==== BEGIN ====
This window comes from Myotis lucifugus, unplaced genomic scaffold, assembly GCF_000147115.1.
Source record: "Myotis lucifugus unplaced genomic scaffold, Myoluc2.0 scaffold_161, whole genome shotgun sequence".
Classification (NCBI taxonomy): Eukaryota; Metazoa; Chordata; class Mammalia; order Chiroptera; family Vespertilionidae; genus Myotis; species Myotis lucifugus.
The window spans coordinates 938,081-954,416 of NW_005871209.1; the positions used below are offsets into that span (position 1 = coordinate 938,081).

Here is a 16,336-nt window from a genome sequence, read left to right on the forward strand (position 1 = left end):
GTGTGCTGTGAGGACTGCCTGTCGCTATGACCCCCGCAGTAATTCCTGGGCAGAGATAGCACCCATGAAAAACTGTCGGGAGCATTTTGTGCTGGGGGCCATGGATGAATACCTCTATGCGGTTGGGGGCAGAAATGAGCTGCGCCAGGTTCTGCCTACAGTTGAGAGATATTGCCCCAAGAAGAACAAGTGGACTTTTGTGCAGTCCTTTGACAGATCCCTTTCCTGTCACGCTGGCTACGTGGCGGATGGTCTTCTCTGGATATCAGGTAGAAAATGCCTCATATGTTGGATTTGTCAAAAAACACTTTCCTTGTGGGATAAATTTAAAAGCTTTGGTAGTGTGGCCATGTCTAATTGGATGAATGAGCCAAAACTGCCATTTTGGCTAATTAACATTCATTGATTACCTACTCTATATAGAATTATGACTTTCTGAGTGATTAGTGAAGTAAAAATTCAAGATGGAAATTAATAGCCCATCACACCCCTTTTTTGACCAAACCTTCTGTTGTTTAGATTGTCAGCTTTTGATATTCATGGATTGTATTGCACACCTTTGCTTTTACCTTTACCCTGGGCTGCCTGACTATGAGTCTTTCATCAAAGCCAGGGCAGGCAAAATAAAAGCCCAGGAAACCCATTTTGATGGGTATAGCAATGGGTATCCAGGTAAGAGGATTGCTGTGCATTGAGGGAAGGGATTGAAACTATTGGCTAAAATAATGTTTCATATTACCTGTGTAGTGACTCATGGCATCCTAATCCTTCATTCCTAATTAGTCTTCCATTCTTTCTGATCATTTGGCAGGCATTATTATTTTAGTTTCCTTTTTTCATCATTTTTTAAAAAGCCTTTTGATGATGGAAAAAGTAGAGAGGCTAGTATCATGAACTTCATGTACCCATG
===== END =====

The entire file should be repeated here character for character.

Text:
This window comes from Myotis lucifugus, unplaced genomic scaffold, assembly GCF_000147115.1.
Source record: "Myotis lucifugus unplaced genomic scaffold, Myoluc2.0 scaffold_161, whole genome shotgun sequence".
Classification (NCBI taxonomy): Eukaryota; Metazoa; Chordata; class Mammalia; order Chiroptera; family Vespertilionidae; genus Myotis; species Myotis lucifugus.
The window spans coordinates 938,081-954,416 of NW_005871209.1; the positions used below are offsets into that span (position 1 = coordinate 938,081).

Here is a 16,336-nt window from a genome sequence, read left to right on the forward strand (position 1 = left end):
GTGTGCTGTGAGGACTGCCTGTCGCTATGACCCCCGCAGTAATTCCTGGGCAGAGATAGCACCCATGAAAAACTGTCGGGAGCATTTTGTGCTGGGGGCCATGGATGAATACCTCTATGCGGTTGGGGGCAGAAATGAGCTGCGCCAGGTTCTGCCTACAGTTGAGAGATATTGCCCCAAGAAGAACAAGTGGACTTTTGTGCAGTCCTTTGACAGATCCCTTTCCTGTCACGCTGGCTACGTGGCGGATGGTCTTCTCTGGATATCAGGTAGAAAATGCCTCATATGTTGGATTTGTCAAAAAACACTTTCCTTGTGGGATAAATTTAAAAGCTTTGGTAGTGTGGCCATGTCTAATTGGATGAATGAGCCAAAACTGCCATTTTGGCTAATTAACATTCATTGATTACCTACTCTATATAGAATTATGACTTTCTGAGTGATTAGTGAAGTAAAAATTCAAGATGGAAATTAATAGCCCATCACACCCCTTTTTTGACCAAACCTTCTGTTGTTTAGATTGTCAGCTTTTGATATTCATGGATTGTATTGCACACCTTTGCTTTTACCTTTACCCTGGGCTGCCTGACTATGAGTCTTTCATCAAAGCCAGGGCAGGCAAAATAAAAGCCCAGGAAACCCATTTTGATGGGTATAGCAATGGGTATCCAGGTAAGAGGATTGCTGTGCATTGAGGGAAGGGATTGAAACTATTGGCTAAAATAATGTTTCATATTACCTGTGTAGTGACTCATGGCATCCTAATCCTTCATTCCTAATTAGTCTTCCATTCTTTCTGATCATTTGGCAGGCATTATTATTTTAGTTTCCTTTTTTCATCATTTTTTAAAAAGCCTTTTGATGATGGAAAAAGTAGAGAGGCTAGTATCATGAACTTCATGTACCCATG